It’s fair to say that in recent years, Greece has provided ample material for anyone working within the field of documentary photography. But for Yiorgis Yerolymbos, who contributed the stunning Athens Nowhere series to our issue dedicated to Athens, photography - and in particular architecture photography - has also been an important tool in ensuring those last few years do not come to define contemporary impressions of Greece. He spoke to uncube’s Fiona Shipwright about avoiding ruin porn, shooting Renzo Piano and his continued fascination with “human-altered landscapes”.
You have a background not only in photography but also architecture – how has this influenced your practice as a photographer?
Studying both architecture and photography has shaped the way I perceive the world in a number of different ways. According to Edward Weston American, who photographed modernity during the 1930s, the photographer seeks Form: a kind of balance amongst shapes, lines and volumes. That is peace. The architect, on the other hand tries, to understand how things work – their function – and their combined expression in form. I would consider this a powerful combination of tools when attempting to decode the complexity of the world and trying to discuss its meaning through visual interpretation.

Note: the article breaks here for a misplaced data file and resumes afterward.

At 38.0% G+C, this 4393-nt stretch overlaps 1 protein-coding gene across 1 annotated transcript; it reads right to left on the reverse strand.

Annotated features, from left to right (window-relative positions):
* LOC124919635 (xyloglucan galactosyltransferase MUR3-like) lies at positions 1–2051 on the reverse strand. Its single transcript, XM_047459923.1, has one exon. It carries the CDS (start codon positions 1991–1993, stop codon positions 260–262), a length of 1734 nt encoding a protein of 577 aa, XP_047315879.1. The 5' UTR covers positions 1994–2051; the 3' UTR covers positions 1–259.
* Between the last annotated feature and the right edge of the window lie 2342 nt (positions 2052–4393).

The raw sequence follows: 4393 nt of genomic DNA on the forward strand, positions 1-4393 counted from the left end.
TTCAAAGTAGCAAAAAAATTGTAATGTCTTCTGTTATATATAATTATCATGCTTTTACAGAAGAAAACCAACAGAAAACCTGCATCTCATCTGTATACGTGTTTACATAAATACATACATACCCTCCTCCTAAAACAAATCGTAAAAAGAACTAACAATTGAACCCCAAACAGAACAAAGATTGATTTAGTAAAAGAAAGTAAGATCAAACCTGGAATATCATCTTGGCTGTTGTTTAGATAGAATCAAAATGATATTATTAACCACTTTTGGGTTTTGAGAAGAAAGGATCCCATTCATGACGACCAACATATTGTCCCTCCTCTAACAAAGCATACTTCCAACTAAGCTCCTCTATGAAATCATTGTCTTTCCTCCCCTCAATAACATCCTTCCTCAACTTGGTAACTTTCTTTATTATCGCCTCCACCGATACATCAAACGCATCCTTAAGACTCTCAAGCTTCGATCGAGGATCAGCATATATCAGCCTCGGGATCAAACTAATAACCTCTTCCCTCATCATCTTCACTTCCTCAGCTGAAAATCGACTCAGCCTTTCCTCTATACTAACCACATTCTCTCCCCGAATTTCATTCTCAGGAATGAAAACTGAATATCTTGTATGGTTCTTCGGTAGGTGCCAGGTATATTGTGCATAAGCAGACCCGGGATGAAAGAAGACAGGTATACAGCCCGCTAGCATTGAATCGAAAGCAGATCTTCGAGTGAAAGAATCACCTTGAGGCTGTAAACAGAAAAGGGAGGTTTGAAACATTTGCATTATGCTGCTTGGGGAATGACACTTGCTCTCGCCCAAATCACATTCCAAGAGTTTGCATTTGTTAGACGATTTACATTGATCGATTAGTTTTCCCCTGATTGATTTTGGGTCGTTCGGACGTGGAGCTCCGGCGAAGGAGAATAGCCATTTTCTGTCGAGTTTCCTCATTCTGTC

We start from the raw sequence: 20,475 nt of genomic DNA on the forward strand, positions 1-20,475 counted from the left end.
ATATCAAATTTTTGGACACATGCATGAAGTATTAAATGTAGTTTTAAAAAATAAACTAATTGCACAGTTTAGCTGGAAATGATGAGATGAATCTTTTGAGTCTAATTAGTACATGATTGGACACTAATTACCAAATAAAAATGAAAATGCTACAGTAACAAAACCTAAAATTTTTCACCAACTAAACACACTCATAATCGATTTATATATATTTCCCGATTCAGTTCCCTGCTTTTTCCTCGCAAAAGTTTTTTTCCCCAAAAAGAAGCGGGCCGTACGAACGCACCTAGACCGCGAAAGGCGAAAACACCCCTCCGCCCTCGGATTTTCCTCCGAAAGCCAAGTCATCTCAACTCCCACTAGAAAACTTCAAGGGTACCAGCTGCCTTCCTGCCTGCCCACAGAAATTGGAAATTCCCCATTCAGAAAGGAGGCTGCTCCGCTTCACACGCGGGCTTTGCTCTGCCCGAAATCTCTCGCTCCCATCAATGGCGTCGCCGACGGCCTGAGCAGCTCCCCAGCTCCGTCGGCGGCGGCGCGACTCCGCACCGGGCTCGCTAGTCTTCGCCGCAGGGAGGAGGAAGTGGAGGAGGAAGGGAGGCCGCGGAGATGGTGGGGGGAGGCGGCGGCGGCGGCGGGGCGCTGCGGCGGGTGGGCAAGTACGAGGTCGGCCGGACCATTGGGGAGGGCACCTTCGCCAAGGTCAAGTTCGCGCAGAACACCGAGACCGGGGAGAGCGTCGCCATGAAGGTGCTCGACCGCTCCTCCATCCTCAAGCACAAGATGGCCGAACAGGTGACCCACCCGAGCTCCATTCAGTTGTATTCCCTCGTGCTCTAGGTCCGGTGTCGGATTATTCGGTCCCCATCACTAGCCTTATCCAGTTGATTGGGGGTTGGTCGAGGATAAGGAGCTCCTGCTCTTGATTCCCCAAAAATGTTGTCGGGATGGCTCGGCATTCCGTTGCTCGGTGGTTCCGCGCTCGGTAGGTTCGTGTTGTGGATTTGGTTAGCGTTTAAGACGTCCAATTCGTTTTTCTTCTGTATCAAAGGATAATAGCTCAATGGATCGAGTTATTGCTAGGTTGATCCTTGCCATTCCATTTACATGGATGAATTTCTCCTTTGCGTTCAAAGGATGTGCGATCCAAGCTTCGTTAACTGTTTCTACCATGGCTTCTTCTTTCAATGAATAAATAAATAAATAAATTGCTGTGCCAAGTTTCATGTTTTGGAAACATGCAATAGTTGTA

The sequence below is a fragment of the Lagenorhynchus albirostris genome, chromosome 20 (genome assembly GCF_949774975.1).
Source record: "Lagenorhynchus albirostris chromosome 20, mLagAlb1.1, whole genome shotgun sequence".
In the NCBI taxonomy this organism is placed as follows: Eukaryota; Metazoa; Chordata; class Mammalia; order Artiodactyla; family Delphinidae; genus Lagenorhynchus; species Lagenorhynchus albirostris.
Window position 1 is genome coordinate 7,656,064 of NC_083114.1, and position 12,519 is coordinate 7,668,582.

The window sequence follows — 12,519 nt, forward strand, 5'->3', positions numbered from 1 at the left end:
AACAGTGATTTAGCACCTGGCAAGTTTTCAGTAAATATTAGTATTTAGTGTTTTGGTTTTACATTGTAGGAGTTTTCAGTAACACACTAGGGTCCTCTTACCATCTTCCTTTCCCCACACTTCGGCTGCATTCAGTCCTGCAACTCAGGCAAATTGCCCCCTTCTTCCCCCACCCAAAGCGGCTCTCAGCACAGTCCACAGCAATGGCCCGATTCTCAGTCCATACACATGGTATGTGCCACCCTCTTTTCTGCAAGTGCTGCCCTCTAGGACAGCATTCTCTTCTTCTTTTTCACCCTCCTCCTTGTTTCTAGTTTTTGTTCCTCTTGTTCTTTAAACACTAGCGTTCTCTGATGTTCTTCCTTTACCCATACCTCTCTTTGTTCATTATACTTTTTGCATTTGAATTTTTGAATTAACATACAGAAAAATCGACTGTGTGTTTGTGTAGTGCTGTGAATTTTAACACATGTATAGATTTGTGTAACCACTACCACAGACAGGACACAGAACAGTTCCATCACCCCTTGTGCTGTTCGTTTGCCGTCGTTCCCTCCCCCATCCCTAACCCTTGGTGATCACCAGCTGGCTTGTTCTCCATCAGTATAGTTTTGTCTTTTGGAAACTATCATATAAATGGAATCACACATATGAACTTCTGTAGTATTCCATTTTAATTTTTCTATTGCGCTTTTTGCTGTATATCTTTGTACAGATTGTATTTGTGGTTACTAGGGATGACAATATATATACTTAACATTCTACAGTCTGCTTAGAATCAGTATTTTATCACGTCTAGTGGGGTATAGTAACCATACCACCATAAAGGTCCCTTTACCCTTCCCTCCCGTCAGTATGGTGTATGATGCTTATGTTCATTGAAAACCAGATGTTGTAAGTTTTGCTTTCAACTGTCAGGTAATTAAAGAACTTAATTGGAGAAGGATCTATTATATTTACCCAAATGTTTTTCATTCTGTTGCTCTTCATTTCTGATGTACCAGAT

How have you seen the effects of recent crisis manifest themselves in architecture whilst shooting buildings across Greece, beyond Athens? Would you say that architecture is perceived seen as a superfluous activity in the country, or as a provider of solutions?